He opposes the 1964 Civil Rights Act even though he freely admits he has never read it and he believes that businesses should be able to put up "Whites Only" signs and return to the evil days of Jim Crow and the shame of segregation?

    He truly is a Republican.

    May 23, 2010 11:51 am at 11:51 am |
  24. stevegee

    Rand Paul is a true patriot, and is representative of the mood of the country. The liberal media are just trying to paint him as a racist - and it's not going to work!

    Obama, Pelosi, Reid and the Democrats are trying to turn our country into a socialist nightmare - with the federal government controlling everything (think China).

    Wake up people! In 2010, vote American, vote Republican!

    May 23, 2010 11:51 am at 11:51 am |
  25. Marie Md

    @Jonathan, WPB – the repugs are already rewriting history in Texas.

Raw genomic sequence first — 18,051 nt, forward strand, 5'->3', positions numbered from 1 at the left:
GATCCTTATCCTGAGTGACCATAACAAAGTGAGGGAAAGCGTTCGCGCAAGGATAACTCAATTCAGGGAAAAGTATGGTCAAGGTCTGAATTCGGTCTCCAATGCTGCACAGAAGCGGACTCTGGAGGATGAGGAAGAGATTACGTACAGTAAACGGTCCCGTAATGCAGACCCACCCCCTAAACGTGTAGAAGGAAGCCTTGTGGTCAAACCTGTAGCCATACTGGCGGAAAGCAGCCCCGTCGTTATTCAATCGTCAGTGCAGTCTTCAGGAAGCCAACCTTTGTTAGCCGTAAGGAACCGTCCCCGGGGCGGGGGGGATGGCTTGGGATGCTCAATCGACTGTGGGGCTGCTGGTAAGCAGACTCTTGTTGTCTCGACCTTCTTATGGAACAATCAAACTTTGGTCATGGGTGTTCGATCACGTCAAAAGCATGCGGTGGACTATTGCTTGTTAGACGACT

rand paul is already being thrown under the bus by both republicans (in spite of what cornyn said on Meet the Press this morning) and, worse yet, he is being disowned by the teabaggers themselves. In the words of their nutsos leader . . . "He's (rand) a politician. He doesn't represent the moewment on anything." Mark Meckler, national coordinator of the teabaggers.
    Not only are the repugs being eaten alive by the teabaggers but now one of their own is being left to fend for himself in that nasty "liberal" media arena. After all what you say and what you think is a gotcha! At least he learned to keep his BIG mouth shut unlike the shrilla' from wasilla who is running for nothing except money in the bank.
    Maybe they arereally twins separated at birth!! :)

    May 23, 2010 11:51 am at 11:51 am |